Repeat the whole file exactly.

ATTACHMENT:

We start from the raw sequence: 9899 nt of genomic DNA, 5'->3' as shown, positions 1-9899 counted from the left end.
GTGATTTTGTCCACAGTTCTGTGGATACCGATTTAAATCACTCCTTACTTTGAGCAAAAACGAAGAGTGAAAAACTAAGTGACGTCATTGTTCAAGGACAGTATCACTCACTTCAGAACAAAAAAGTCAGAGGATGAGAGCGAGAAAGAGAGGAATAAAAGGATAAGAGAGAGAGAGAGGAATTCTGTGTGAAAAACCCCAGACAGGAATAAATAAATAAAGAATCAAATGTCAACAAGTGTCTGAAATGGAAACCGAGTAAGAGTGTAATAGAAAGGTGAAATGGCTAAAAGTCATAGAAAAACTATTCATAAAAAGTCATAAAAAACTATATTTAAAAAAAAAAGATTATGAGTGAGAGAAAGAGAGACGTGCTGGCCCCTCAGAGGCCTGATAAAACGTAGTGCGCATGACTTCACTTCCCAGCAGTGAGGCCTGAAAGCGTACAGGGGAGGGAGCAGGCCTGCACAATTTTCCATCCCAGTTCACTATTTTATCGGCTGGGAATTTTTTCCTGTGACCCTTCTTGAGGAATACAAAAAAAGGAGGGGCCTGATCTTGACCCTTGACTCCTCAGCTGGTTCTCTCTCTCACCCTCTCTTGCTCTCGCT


We start from the raw sequence: 9899 nt of genomic DNA, 5'->3' as shown, positions 1-9899 counted from the left end.
GTGATTTTGTCCACAGTTCTGTGGATACCGATTTAAATCACTCCTTACTTTGAGCAAAAACGAAGAGTGAAAAACTAAGTGACGTCATTGTTCAAGGACAGTATCACTCACTTCAGAACAAAAAAGTCAGAGGATGAGAGCGAGAAAGAGAGGAATAAAAGGATAAGAGAGAGAGAGAGGAATTCTGTGTGAAAAACCCCAGACAGGAATAAATAAATAAAGAATCAAATGTCAACAAGTGTCTGAAATGGAAACCGAGTAAGAGTGTAATAGAAAGGTGAAATGGCTAAAAGTCATAGAAAAACTATTCATAAAAAGTCATAAAAAACTATATTTAAAAAAAAAAGATTATGAGTGAGAGAAAGAGAGACGTGCTGGCCCCTCAGAGGCCTGATAAAACGTAGTGCGCATGACTTCACTTCCCAGCAGTGAGGCCTGAAAGCGTACAGGGGAGGGAGCAGGCCTGCACAATTTTCCATCCCAGTTCACTATTTTATCGGCTGGGAATTTTTTCCTGTGACCCTTCTTGAGGAATACAAAAAAAGGAGGGGCCTGATCTTGACCCTTGACTCCTCAGCTGGTTCTCTCTCTCACCCTCTCTTGCTCTCGCT